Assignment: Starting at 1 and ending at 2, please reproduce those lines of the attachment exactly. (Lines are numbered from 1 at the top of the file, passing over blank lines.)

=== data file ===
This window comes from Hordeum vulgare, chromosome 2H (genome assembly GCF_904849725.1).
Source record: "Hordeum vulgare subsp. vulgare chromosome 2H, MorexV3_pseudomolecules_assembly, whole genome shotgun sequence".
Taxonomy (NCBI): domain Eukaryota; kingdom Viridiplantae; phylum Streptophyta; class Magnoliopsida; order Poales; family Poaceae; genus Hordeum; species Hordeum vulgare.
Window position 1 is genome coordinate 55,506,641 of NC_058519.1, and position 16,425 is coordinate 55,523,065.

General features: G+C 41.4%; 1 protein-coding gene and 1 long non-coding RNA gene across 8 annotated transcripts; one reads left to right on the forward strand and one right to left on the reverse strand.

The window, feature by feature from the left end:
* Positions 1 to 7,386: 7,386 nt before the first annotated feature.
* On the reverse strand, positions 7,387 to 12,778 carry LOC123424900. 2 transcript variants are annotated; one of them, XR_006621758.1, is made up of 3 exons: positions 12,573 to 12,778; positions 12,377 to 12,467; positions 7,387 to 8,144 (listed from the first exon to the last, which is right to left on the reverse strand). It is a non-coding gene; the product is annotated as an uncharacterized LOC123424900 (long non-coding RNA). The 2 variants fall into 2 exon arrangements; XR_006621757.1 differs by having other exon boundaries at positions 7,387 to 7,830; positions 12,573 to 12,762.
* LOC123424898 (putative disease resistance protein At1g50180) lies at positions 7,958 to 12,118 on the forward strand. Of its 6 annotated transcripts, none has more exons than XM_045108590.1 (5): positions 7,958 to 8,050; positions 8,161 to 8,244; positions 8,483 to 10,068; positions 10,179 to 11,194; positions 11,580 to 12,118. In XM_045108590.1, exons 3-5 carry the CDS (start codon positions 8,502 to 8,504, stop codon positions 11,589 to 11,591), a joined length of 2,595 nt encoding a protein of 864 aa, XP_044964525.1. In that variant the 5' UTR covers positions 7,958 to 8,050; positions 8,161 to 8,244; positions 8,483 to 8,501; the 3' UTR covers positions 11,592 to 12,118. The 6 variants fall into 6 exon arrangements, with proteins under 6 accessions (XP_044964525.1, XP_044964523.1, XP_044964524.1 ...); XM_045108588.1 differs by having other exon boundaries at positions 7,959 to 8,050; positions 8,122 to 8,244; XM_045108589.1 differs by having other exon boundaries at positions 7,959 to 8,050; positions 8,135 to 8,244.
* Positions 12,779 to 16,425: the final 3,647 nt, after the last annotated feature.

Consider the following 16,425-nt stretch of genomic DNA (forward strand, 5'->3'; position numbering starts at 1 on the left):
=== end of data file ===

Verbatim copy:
This window comes from Hordeum vulgare, chromosome 2H (genome assembly GCF_904849725.1).
Source record: "Hordeum vulgare subsp. vulgare chromosome 2H, MorexV3_pseudomolecules_assembly, whole genome shotgun sequence".